The UN Security Council has approved 10,750 peacekeepers and 2,120 police for the Central African Republic. As of July, 9,110 peacekeepers and 1,552 police had been deployed. Additional UN troops, including special forces, are expected in the capital in the coming months.
The French Sangaris provided support to MINUSCA, including using their helicopters to target armed men and deter the violence. Their task was complicated because the armed men gathered in densely populated areas, including the Combatants neighborhood near the international airport.
A hotline, known locally as the “green line,” established by aid agencies for protection, recorded over 700 calls during the violence. Some of these calls were to report cases of human rights abuses, others to ask for help. The ability of UN police to respond was limited due to the limited capacity of the call center, cell network overload, and competing priorities for the police, MINUSCA officials told Human Rights Watch. In a number of cases, MINUSCA did not respond when civilians called for help.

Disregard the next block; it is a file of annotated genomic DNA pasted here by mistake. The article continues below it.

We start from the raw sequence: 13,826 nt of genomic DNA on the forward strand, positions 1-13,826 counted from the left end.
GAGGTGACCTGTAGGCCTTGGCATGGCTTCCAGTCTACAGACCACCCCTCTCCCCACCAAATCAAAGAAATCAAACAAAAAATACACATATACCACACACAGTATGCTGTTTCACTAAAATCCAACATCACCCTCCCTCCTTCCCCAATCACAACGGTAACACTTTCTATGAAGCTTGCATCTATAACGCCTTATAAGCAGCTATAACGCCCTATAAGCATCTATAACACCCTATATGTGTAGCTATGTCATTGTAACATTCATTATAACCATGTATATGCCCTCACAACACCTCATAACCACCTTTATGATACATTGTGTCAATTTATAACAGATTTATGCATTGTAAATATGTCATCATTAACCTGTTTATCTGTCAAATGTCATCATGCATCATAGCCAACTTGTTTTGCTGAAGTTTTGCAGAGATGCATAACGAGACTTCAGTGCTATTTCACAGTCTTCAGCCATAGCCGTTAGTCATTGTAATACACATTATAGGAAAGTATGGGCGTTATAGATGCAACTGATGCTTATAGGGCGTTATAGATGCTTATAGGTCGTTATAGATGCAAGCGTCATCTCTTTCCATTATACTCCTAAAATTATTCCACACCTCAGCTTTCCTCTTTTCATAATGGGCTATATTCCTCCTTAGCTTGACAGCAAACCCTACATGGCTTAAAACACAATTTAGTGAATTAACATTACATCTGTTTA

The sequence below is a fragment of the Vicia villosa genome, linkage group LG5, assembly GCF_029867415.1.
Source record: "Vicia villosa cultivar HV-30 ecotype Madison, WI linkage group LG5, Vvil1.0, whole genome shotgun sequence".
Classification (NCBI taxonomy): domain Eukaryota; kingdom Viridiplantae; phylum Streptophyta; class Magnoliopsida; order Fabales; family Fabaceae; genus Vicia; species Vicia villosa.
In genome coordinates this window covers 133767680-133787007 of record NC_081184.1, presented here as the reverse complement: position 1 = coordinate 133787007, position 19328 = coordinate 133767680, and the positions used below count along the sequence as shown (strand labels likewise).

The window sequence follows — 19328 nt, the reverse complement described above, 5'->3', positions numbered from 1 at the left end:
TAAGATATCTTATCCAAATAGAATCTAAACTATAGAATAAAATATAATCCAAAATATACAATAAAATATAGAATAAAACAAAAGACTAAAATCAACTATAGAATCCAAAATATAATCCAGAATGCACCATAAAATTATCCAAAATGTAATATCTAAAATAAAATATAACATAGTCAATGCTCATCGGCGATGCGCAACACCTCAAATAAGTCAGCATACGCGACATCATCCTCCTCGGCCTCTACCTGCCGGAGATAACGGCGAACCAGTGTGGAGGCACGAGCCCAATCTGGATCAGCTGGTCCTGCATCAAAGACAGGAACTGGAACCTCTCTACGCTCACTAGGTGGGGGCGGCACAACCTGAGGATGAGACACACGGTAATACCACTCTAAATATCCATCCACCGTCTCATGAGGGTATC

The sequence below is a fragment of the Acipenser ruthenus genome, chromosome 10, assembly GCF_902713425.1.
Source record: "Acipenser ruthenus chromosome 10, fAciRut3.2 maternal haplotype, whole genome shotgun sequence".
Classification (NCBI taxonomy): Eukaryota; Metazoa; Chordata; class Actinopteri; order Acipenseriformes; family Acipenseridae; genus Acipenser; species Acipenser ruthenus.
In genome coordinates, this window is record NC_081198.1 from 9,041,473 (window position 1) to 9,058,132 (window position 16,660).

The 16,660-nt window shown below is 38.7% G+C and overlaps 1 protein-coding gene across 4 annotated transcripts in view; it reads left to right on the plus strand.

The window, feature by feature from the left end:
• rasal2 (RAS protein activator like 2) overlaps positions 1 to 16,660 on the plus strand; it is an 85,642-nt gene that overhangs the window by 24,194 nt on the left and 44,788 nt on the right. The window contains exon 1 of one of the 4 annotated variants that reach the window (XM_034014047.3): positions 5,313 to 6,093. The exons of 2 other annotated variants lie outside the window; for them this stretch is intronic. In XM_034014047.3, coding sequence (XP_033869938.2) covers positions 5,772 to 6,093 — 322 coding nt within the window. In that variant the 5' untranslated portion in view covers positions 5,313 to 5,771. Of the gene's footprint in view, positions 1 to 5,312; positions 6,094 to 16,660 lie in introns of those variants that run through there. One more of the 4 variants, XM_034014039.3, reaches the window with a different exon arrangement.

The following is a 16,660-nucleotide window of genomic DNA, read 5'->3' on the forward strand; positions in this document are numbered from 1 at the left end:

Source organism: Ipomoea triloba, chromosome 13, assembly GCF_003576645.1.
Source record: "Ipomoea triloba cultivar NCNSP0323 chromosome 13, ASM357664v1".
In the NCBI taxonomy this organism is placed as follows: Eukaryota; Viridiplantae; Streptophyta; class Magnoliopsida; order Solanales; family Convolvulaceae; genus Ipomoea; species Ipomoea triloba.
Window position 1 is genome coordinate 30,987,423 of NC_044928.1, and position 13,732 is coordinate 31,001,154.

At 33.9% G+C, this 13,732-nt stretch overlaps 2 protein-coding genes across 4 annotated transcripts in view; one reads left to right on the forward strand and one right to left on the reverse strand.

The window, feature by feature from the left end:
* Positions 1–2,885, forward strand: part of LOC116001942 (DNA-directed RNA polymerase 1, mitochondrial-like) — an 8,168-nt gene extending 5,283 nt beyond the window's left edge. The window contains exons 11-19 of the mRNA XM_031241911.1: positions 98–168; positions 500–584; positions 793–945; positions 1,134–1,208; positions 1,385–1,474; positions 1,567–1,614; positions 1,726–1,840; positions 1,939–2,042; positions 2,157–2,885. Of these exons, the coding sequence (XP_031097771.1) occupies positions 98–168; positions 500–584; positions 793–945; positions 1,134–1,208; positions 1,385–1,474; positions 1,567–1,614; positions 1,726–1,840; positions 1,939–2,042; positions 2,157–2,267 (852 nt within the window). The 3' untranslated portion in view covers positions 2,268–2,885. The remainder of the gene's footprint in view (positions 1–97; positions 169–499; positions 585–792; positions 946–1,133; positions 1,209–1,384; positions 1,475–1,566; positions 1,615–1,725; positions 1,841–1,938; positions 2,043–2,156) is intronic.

The UN disarmament, demobilization and reintegration (DDR) program, a critical program to remove weapons from armed groups in Bangui and across the country, has made little progress and lacks funding. UN and government officials said that pre-DDR has started, but all concede that this has not been nearly enough or very effective. They said that 1,180 Seleka fighters are being held in three cantonment bases in Bangui, but there is no cantonment of anti-balaka or other militias in the city that have easy access to weapons. A community violence reduction (CVR) program, aimed at these militias and self-defense groups, has yet to start.
Impunity has fueled grave atrocities in the Central African Republic and past crimes have not been prosecuted. During the national reconciliation forum in Bangui in May, all participants underscored the importance of truth and justice for these crimes, both as a right of victims and as a precondition for lasting peace.